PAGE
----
For about 15 years, a small contingent of US troops has assisted the Philippine military in its war against Muslim militants. Known as Joint Special Operations Task Force Trident, the small group of US soldiers performs a low-key advisory role in the Philippine military’s counterinsurgency campaign. The American military presence in the Philippines is not a ‘named operation’, which means that its funding from the Pentagon is relatively small and its range of activities remains limited. But this week’s visit to Manila by the US Secretary of State Rex Tillerson prompted rumors that Washington may be considering naming the Task Force Trident operation, and possibly increasing the scope of its activities to include airstrikes against Abu Sayyaf. The American news network NBC said on Tuesday that the US is considering launching an offensive air campaign against ISIS, “as part of [a new] collective self-defense” treaty with Manila. Citing two unnamed US defense officials, NBC said that the air campaign could be officially announced as early as this week.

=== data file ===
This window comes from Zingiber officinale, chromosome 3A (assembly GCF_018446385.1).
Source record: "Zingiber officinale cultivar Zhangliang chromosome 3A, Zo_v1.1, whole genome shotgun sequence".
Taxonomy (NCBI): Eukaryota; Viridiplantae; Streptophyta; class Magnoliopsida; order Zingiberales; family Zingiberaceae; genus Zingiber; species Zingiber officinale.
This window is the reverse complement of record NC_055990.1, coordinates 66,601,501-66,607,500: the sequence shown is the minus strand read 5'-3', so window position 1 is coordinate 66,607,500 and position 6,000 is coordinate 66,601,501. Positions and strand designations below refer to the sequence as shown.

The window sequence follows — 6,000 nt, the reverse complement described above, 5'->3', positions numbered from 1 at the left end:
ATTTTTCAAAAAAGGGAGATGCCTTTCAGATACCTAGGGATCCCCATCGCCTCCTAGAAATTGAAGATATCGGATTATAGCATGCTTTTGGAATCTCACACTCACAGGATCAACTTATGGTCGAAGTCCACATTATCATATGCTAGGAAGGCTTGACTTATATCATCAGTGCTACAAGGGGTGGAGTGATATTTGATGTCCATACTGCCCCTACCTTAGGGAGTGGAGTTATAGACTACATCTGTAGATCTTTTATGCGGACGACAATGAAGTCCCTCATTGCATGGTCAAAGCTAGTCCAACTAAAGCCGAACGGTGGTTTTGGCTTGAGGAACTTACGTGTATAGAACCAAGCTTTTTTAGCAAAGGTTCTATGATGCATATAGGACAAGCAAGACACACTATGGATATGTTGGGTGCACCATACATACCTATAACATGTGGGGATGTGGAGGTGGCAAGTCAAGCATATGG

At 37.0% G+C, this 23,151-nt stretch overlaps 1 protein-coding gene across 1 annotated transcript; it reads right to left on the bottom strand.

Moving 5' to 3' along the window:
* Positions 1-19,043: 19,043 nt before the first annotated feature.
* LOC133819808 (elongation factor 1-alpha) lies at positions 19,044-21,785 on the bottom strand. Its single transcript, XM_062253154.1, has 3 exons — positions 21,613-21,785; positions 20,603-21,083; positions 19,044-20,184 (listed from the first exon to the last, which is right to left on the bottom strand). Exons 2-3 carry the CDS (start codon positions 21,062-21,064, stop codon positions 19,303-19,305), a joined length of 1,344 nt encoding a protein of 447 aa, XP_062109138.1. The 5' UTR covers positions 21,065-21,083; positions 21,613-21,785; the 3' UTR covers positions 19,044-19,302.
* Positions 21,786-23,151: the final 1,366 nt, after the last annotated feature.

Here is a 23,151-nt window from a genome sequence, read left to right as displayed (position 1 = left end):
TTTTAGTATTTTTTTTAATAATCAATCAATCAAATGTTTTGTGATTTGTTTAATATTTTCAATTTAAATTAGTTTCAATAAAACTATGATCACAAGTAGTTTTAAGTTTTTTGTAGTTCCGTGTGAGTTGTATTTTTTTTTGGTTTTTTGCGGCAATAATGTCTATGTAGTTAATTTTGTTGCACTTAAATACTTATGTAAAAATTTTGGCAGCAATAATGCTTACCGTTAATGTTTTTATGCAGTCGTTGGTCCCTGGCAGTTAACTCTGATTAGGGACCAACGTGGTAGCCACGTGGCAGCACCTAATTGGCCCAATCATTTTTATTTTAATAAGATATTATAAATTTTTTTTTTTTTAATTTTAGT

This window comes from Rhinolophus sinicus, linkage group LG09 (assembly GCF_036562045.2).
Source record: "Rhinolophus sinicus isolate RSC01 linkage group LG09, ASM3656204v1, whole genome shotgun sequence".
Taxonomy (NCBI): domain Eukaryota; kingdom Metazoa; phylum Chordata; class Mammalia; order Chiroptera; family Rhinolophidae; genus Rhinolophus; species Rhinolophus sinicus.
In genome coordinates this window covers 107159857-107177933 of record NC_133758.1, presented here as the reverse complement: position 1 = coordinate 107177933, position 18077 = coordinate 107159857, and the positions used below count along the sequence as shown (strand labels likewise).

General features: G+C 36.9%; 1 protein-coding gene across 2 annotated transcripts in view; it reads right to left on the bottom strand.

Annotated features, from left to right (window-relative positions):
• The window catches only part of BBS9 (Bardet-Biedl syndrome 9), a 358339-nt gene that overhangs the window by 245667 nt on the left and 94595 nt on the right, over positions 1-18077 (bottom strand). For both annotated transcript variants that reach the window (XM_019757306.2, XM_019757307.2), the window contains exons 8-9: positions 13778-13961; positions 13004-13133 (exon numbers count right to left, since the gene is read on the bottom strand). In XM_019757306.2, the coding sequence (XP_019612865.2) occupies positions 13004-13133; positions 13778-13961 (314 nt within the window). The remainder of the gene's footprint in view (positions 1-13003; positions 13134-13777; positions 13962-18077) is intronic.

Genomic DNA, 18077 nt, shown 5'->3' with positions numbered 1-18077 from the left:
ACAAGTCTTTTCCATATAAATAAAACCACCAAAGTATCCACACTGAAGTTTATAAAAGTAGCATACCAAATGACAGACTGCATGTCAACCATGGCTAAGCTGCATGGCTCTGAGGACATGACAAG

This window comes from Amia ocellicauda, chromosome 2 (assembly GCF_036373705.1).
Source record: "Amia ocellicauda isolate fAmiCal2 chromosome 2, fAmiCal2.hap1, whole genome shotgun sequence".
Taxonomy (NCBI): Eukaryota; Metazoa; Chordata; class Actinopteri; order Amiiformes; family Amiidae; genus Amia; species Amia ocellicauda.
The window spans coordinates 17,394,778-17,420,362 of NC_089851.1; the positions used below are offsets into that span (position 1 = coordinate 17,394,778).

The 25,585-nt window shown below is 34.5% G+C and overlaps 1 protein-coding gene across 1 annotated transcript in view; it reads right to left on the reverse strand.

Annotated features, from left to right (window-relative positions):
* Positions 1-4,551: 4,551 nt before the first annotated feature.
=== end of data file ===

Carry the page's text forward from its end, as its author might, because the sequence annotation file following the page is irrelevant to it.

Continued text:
But the network also said that another US official cautioned that a new collective self-defense agreement between the US the Philippines would not necessarily have to include provisions for an offensive air campaign. Typically, self-defense agreements between Washington and allied countries that are not members of the North Atlantic Treaty Organization are “more about intelligence sharing than offensive US strikes”, said the official. Meanwhile, Philippine government officials denied on Tuesday that Manila had requested air support from Washington in its war against Abu Sayyaf. The island country’s Secretary of Defense, Delfin Lorenzana, told reporters that “there was no need” for US airstrikes in the Philippines. The US Pentagon did not comment on the NBC report.